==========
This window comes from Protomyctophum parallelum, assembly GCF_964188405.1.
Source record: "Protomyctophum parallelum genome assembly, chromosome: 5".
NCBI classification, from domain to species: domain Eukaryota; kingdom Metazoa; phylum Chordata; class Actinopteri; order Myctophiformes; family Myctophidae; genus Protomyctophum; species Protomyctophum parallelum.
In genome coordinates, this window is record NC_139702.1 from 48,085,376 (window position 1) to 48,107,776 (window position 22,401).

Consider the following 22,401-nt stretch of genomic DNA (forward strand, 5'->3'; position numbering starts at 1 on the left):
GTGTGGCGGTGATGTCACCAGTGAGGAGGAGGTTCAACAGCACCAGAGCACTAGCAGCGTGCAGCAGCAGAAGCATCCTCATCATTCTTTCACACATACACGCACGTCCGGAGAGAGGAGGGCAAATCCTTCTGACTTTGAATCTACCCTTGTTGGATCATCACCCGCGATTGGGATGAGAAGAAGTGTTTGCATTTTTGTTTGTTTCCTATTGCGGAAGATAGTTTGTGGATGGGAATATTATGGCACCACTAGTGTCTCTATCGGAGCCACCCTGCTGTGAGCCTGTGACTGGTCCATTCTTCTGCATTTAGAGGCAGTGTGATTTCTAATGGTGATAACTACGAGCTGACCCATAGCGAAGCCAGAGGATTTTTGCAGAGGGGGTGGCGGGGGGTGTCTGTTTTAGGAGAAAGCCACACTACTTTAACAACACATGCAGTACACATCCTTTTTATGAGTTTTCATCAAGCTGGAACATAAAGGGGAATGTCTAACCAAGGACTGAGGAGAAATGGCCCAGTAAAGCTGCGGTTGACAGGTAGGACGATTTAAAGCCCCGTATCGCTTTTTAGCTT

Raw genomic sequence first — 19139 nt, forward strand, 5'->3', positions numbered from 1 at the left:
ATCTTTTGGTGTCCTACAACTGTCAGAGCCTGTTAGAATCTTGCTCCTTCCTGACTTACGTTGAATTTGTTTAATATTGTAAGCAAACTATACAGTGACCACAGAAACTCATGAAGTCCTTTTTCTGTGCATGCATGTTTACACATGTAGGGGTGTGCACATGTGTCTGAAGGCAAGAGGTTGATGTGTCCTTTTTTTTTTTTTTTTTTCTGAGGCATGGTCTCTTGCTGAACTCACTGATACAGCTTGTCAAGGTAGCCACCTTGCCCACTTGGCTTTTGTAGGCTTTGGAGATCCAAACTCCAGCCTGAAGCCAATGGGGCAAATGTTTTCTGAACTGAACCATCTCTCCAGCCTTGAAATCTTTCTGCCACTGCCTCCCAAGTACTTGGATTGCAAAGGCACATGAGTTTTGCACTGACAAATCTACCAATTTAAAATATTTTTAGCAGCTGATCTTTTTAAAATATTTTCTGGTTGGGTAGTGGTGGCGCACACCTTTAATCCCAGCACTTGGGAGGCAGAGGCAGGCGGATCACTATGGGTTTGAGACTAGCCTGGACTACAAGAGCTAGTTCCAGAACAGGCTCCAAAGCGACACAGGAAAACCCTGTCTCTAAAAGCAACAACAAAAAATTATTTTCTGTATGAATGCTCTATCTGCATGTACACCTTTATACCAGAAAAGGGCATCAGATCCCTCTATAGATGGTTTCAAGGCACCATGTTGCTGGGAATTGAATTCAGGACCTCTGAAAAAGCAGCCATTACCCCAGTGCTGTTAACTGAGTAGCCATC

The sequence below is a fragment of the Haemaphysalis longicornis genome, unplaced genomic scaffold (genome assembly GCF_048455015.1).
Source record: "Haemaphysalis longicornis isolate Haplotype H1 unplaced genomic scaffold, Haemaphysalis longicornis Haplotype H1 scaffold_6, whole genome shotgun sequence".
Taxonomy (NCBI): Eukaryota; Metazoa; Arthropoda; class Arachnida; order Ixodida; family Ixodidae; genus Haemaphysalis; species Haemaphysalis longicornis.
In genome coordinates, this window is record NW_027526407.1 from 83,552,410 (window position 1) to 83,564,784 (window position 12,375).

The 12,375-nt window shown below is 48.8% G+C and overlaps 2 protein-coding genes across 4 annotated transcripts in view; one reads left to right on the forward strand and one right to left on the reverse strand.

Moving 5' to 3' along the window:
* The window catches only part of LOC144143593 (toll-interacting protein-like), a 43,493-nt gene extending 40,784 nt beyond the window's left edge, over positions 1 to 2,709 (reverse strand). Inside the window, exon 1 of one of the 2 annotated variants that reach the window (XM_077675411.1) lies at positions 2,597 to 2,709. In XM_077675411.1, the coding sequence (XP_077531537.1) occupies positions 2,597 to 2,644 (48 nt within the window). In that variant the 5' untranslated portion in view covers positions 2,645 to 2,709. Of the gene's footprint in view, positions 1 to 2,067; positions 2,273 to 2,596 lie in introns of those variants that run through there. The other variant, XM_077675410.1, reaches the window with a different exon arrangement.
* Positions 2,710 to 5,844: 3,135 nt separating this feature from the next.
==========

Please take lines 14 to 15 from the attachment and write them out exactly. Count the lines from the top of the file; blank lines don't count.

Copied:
Moving 5' to 3' along the window:
* The window catches only part of LOC144143593 (toll-interacting protein-like), a 43,493-nt gene extending 40,784 nt beyond the window's left edge, over positions 1 to 2,709 (reverse strand). Inside the window, exon 1 of one of the 2 annotated variants that reach the window (XM_077675411.1) lies at positions 2,597 to 2,709. In XM_077675411.1, the coding sequence (XP_077531537.1) occupies positions 2,597 to 2,644 (48 nt within the window). In that variant the 5' untranslated portion in view covers positions 2,645 to 2,709. Of the gene's footprint in view, positions 1 to 2,067; positions 2,273 to 2,596 lie in introns of those variants that run through there. The other variant, XM_077675410.1, reaches the window with a different exon arrangement.